US could hand over Iraq security in 18 months
dpa German Press Agency
Tuesday October 24, 2006
Baghdad- Iraqi security forces would be able to take over responsibility for securing the country within 12 to 18 months, the US military commander there, General George Casey, said Tuesday. At a joint news conference in Baghdad with US Ambassador Zalmay Khalilzad, Casey said Iraq had built up its security forces to around three-quarters of the level needed.
Amid growing dissatisfaction in the United States over the war in Iraq, Casey countered criticism by saying US forces had continuously adapted their strategy to "stay ahead of the enemy."
He insisted Iraq was "not a country that is awash with sectarian violence," saying the unrest was concentrated in five provinces. He did admit however that the security situation in Iraq was "difficult and complex," and "likely to remain that way over the medium term."
Khalilzad said the US was working with political and religious leaders in Iraq to stem sectarian violence and on a economic plan stressing the need for a more equal distribution of resources, including oil resources.
Khalilzad pointed the finger at al-Qaeda, and at Iran and Syria, for fuelling extremism in Iraq including the growing sectarian violence.
Competition between sectarian and ethnic political groups for economic and political power had become a "dominant feature" of the political landscape, he said.
He hailed the forming of a national unity government in April as "a beacon for the Middle East" and said a "secure, unified and democratic Iraq" would mean a more secure Middle East, America and "whole world."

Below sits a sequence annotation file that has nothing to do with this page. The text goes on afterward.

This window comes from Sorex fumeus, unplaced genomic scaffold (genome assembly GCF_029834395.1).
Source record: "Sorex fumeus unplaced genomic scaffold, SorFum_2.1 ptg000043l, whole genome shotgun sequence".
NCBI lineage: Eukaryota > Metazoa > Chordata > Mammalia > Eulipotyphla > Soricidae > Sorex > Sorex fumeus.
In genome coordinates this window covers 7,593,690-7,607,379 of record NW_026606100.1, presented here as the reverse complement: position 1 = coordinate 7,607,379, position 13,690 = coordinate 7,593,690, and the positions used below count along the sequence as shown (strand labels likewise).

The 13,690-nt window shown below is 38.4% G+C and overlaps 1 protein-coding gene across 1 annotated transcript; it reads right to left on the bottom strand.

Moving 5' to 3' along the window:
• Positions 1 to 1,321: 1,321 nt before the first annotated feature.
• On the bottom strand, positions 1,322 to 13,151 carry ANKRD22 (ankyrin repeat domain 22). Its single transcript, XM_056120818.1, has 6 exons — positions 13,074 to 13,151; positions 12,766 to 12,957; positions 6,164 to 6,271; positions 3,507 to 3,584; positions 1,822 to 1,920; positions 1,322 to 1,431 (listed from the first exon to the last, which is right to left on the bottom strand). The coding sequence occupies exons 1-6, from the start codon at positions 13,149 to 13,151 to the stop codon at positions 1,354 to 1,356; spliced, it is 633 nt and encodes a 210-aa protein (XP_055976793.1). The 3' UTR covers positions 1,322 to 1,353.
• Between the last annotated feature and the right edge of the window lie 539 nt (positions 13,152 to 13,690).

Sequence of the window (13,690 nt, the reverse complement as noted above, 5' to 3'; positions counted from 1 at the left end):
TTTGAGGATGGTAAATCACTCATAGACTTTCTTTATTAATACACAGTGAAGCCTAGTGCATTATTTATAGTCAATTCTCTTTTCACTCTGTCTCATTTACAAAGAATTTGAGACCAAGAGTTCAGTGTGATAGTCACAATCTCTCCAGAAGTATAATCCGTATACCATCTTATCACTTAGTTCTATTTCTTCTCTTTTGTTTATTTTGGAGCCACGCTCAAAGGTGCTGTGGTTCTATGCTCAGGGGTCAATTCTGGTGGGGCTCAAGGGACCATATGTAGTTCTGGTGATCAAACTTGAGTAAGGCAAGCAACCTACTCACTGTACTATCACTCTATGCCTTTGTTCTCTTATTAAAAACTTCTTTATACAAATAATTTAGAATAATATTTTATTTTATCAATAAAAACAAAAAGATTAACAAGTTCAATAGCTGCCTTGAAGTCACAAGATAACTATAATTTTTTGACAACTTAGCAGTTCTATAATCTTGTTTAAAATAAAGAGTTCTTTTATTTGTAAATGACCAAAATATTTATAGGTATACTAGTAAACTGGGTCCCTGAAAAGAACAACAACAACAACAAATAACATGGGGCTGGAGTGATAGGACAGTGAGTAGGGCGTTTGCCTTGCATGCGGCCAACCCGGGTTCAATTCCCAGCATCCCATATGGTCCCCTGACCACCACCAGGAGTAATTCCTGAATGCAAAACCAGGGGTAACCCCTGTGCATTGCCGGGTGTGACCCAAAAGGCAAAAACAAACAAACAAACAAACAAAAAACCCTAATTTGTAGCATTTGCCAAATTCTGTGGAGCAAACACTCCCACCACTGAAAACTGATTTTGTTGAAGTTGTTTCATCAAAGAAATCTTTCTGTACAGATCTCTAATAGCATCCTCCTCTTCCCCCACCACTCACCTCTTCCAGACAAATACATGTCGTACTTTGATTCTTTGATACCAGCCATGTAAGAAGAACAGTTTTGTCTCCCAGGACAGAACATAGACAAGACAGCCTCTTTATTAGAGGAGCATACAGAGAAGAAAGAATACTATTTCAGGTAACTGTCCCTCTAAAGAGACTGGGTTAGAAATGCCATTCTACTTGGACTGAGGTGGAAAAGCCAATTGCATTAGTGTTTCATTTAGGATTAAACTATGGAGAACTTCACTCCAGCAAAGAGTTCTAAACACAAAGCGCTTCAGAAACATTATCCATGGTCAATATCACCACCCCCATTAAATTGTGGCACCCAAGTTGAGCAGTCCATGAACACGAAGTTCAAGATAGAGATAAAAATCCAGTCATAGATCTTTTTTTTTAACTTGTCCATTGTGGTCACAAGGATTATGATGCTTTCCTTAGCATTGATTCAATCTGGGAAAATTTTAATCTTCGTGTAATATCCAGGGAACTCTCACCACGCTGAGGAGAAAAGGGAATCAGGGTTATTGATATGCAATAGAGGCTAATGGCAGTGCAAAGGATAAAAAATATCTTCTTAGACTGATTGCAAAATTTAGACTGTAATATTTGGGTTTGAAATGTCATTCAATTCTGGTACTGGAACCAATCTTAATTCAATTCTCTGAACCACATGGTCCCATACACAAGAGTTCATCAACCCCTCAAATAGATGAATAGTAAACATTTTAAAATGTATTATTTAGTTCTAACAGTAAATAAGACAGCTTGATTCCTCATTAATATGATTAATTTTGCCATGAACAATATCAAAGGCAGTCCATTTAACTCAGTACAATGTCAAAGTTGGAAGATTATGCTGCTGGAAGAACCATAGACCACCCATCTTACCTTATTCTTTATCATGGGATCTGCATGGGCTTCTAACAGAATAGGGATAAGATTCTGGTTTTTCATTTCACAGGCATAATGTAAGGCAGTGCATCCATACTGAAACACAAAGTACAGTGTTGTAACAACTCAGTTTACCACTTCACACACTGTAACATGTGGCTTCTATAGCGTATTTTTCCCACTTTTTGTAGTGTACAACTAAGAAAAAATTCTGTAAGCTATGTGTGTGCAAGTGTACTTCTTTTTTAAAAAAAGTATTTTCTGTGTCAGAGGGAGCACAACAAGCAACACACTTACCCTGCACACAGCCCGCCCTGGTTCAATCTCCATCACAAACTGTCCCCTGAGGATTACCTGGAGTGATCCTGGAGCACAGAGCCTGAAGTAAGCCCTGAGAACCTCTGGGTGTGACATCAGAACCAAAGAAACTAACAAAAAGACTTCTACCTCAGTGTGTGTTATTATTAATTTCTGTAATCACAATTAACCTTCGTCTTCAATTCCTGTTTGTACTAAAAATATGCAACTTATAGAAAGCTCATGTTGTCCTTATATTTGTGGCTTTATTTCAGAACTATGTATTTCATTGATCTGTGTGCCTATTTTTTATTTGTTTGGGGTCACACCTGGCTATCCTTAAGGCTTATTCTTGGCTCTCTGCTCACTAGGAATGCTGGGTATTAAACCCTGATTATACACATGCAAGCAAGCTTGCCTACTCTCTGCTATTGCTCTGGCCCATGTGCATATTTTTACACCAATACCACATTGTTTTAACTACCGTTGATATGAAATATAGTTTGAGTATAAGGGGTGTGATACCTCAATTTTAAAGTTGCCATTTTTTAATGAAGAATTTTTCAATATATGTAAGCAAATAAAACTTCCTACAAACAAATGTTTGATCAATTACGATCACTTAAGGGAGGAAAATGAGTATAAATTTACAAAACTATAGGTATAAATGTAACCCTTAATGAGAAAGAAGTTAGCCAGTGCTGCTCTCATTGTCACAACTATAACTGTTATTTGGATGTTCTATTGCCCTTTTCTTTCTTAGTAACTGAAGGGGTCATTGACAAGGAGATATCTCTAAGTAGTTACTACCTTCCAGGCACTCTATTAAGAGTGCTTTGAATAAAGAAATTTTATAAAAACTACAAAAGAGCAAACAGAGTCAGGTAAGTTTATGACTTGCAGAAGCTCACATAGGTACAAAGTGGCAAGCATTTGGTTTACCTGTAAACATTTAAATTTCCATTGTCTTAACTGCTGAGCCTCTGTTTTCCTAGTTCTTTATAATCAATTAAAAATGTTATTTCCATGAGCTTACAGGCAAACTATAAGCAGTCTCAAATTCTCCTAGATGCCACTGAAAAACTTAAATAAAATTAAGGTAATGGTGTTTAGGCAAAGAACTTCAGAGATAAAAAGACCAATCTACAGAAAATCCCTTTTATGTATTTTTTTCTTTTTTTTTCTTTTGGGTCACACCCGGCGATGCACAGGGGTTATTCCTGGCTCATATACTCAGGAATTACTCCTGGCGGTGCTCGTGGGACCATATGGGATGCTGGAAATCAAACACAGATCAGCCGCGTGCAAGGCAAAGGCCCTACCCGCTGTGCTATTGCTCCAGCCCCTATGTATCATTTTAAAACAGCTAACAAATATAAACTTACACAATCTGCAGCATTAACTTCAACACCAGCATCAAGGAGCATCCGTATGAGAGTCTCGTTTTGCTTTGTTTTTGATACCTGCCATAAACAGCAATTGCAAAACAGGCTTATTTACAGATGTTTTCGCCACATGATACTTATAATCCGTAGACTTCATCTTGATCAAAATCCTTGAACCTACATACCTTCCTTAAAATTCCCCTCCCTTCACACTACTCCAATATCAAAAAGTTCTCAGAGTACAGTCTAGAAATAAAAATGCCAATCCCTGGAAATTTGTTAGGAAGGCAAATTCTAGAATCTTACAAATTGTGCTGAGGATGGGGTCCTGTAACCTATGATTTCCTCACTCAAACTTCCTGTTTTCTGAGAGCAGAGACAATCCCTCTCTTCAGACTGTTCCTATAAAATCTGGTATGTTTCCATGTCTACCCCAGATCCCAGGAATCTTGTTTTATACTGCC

The news conference came a day after the White House announced US and Iraqi officials were working on "benchmarks and milestones" to track the Iraq's government's handling of security.
Neither Casey nor Khalilzad made any reference to reports in The New York Times that the Iraqi government could face unspecified penalties if it failed to achieve the targets set.
The White House insisted Monday that no "ultimatums" were planned. The Bush administration had repeatedly signalled in recent days that it is looking at ways to shift tactics to stop a surge of attacks in Iraq that have killed more than 89 US soldiers this month.
The latest US personnel to perish in Iraq were two marines who died in an attack in al-Anbar province, the US military command announced Tuesday in Fallujah.
The deaths had occurred Monday, the statement said. Nine US soldiers died in fighting over the weekend across Iraq, bringing the death toll in October to 89 - higher than any other month in 2006.
Meanwhile, US and Iraqi troops continued a joint search Tuesday for a US soldier who has gone missing in Baghdad.
A statement released on Monday had said US and Iraqi forces "immediately responded to attempt to locate the soldier, the search is ongoing," but without giving further details.
It remained unclear whether the soldier had been kidnapped or was missing for other reasons.
Elsewhere in Iraq, a bodyguard and five children were injured Tuesday when an explosive device targeting a police patrol detonated near a police station in Kirkuk, 250 kilometres north of Baghdad, police sources said.
An Iraqi soldier was also killed and three others injured in two more attacks on security forces in Kirkuk.
Fierce clashes occurred between insurgents and US soldiers in the western Iraqi stronghold of Ramadi, according to the al-Arabiya news channel.
Meanwhile, the US military command has handed over control of the northern part of Ramadi to Iraqi security forces, a statement said.
Also Tuesday, a flyer claiming to be from the Shiite militant al- Mahdi army was distributed exhorting senior police and other officials in Diyali province to cooperate in a forthcoming campaign to clear the province of Sunni insurgents.
The flyer, distributed in Baquba, claims that the campaign will be carried out by 200 militants loyal to radical Shiite cleric Moqtada al-Sadr.
The document was purportedly signed by Abu Hussein al-Tamimy, the head of the al-Sadr loyal al-Mahdi army.
Residents of Baquba however said the authenticity of the flyer could not be verified, and that it was aimed at further inflaming sectarian tensions.
© 2006 dpa German Press Agency